Ward Lamon, Marshal of the District of Columbia during Lincoln’s time in Washington, was a powerful man; his strength was phenomenal, and a blow from his fist was like unto that coming from the business end of a sledge.
Lamon tells this story, the hero of which is not mentioned by name, but in all probability his identity can be guessed:
“On one occasion, when the fears of the loyal element of the city (Washington) were excited to fever-heat, a free fight near the old National Theatre occurred about eleven o’clock one night. An officer, in passing the place, observed what was going on, and seeing the great number of persons engaged, he felt it to be his duty to command the peace.
“The imperative tone of his voice stopped the fighting for a moment, but the leader, a great bully, roughly pushed back the officer and told him to go away or he would whip him. The officer again advanced and said, ‘I arrest you,’ attempting to place his hand on the man’s shoulder, when the bully struck a fearful blow at the officer’s face.
“This was parried, and instantly followed by a blow from the fist of the officer, striking the fellow under the chin and knocking him senseless. Blood issued from his mouth, nose and ears. It was believed that the man’s neck was broken. A surgeon was called, who pronounced the case a critical one, and the wounded man was hurried away on a litter to the hospital.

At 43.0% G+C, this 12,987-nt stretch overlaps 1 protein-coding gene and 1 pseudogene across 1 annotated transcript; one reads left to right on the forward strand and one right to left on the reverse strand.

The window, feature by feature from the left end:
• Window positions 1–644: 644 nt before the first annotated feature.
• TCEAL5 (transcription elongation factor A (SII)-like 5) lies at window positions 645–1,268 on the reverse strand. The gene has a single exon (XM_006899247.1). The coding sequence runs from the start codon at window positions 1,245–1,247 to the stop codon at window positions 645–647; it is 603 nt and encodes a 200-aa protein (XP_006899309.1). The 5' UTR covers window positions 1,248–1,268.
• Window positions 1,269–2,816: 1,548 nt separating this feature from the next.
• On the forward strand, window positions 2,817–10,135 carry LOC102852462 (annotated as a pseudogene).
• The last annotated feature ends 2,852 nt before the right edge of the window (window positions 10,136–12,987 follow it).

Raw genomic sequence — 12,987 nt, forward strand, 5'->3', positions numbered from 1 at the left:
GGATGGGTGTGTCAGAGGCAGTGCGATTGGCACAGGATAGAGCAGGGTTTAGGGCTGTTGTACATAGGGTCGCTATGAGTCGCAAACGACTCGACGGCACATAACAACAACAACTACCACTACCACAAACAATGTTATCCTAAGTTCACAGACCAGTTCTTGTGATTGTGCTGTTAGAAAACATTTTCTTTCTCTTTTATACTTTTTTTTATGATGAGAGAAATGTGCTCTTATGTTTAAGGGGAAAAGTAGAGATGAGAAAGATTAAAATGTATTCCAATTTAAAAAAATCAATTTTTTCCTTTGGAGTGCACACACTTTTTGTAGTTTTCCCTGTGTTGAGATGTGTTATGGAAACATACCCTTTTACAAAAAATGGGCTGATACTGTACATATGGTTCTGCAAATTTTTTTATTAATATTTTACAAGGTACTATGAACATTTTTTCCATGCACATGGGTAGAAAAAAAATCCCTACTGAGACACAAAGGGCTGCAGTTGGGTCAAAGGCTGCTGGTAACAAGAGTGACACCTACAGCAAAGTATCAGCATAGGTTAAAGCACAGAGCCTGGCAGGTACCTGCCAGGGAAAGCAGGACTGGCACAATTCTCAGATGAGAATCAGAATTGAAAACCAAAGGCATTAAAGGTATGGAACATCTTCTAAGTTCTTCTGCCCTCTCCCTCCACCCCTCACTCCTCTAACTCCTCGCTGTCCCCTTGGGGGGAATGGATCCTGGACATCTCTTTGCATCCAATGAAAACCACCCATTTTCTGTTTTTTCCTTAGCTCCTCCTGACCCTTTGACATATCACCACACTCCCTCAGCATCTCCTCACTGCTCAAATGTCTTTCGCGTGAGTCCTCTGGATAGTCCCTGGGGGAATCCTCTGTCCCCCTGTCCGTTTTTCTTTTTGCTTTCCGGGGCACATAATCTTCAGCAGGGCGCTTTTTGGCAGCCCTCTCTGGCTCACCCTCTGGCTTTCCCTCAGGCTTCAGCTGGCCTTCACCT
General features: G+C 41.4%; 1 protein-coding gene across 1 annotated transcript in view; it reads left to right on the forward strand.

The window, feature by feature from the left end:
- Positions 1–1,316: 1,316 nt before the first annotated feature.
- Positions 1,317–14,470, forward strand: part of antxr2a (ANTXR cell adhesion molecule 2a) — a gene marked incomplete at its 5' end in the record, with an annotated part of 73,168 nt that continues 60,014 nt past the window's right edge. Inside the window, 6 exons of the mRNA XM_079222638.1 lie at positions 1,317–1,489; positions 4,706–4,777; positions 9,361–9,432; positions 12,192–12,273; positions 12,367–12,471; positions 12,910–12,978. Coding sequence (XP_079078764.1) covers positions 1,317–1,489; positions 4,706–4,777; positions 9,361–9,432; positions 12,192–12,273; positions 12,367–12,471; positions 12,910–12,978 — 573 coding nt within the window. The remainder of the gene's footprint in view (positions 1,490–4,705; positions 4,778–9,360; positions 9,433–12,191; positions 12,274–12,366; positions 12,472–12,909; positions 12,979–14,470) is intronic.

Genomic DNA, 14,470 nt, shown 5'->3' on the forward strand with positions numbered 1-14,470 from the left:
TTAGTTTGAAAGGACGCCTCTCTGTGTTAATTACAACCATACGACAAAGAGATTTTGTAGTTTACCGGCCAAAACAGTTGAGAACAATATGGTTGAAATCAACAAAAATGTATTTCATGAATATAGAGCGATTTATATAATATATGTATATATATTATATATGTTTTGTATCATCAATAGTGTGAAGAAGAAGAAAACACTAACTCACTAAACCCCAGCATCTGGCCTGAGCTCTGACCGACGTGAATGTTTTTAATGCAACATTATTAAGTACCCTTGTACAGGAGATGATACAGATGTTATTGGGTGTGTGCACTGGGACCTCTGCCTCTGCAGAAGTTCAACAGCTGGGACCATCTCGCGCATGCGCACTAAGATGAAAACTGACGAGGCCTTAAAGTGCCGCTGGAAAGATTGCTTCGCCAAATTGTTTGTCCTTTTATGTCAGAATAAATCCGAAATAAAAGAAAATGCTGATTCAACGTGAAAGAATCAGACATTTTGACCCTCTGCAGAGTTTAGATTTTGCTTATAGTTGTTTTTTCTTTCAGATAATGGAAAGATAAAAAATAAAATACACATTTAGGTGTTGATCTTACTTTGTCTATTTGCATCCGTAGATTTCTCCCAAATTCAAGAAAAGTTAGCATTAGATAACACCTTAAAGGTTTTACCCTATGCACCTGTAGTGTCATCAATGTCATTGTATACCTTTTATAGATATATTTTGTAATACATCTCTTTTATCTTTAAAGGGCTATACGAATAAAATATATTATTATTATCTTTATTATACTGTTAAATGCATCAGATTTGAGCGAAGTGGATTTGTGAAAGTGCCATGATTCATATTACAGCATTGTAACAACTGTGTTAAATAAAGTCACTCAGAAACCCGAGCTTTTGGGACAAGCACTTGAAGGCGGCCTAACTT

“There the physicians said there was concussion of the brain, and that the man would die. All the medical skill that the officer could procure was employed in the hope of saving the life of the man. His conscience smote him for having, as he believed, taken the life of a fellow-creature, and he was inconsolable.
“Being on terms of intimacy with the President, about two o’clock that night the officer went to the White House, woke up Mr. Lincoln, and requested him to come into his office, where he told him his story. Mr. Lincoln listened with great interest until the narrative was completed, and then asked a few questions, after which he remarked:
“‘I am sorry you had to kill the man, but these are times of war, and a great many men deserve killing. This one, according to your story, is one of them; so give yourself no uneasiness about the matter. I will stand by you.’
“‘That is not why I came to you. I knew I did my duty, and had no fears of your disapproval of what I did,’ replied the officer; and then he added: ‘Why I came to you was, I felt great grief over the unfortunate affair, and I wanted to talk to you about it.’
“Mr. Lincoln then said, with a smile, placing his hand on the officer’ shoulder: ‘You go home now and get some sleep; but let me give you this piece of advice—hereafter, when you have occasion to strike a man, don’t hit him with your fist; strike him with a club, a crowbar, or with something that won’t kill him.’”